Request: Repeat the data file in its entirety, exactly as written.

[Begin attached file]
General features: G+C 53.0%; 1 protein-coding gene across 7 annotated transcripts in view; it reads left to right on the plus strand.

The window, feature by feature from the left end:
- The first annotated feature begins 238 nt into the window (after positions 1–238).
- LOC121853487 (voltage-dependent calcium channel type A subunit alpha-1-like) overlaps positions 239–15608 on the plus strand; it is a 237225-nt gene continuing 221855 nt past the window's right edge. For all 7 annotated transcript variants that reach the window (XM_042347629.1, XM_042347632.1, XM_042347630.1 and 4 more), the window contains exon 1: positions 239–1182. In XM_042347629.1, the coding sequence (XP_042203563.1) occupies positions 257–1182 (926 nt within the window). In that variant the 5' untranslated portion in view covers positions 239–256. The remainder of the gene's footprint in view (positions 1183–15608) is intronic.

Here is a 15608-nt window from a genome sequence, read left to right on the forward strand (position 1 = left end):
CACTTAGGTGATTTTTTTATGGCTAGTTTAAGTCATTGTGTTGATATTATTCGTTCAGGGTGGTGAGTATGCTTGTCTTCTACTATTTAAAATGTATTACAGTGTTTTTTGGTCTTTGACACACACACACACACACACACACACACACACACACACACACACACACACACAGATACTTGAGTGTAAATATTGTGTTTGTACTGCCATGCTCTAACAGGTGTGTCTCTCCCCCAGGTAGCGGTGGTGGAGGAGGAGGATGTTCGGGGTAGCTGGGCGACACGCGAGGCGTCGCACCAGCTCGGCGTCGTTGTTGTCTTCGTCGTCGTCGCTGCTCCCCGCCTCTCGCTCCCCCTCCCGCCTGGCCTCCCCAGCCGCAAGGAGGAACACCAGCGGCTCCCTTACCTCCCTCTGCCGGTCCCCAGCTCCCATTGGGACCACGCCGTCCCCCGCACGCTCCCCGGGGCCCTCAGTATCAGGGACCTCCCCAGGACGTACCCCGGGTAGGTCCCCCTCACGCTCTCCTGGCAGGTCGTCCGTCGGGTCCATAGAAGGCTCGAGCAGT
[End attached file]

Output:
General features: G+C 53.0%; 1 protein-coding gene across 7 annotated transcripts in view; it reads left to right on the plus strand.

The window, feature by feature from the left end:
- The first annotated feature begins 238 nt into the window (after positions 1–238).
- LOC121853487 (voltage-dependent calcium channel type A subunit alpha-1-like) overlaps positions 239–15608 on the plus strand; it is a 237225-nt gene continuing 221855 nt past the window's right edge. For all 7 annotated transcript variants that reach the window (XM_042347629.1, XM_042347632.1, XM_042347630.1 and 4 more), the window contains exon 1: positions 239–1182. In XM_042347629.1, the coding sequence (XP_042203563.1) occupies positions 257–1182 (926 nt within the window). In that variant the 5' untranslated portion in view covers positions 239–256. The remainder of the gene's footprint in view (positions 1183–15608) is intronic.

Here is a 15608-nt window from a genome sequence, read left to right on the forward strand (position 1 = left end):
CACTTAGGTGATTTTTTTATGGCTAGTTTAAGTCATTGTGTTGATATTATTCGTTCAGGGTGGTGAGTATGCTTGTCTTCTACTATTTAAAATGTATTACAGTGTTTTTTGGTCTTTGACACACACACACACACACACACACACACACACACACACACACACACACACACAGATACTTGAGTGTAAATATTGTGTTTGTACTGCCATGCTCTAACAGGTGTGTCTCTCCCCCAGGTAGCGGTGGTGGAGGAGGAGGATGTTCGGGGTAGCTGGGCGACACGCGAGGCGTCGCACCAGCTCGGCGTCGTTGTTGTCTTCGTCGTCGTCGCTGCTCCCCGCCTCTCGCTCCCCCTCCCGCCTGGCCTCCCCAGCCGCAAGGAGGAACACCAGCGGCTCCCTTACCTCCCTCTGCCGGTCCCCAGCTCCCATTGGGACCACGCCGTCCCCCGCACGCTCCCCGGGGCCCTCAGTATCAGGGACCTCCCCAGGACGTACCCCGGGTAGGTCCCCCTCACGCTCTCCTGGCAGGTCGTCCGTCGGGTCCATAGAAGGCTCGAGCAGT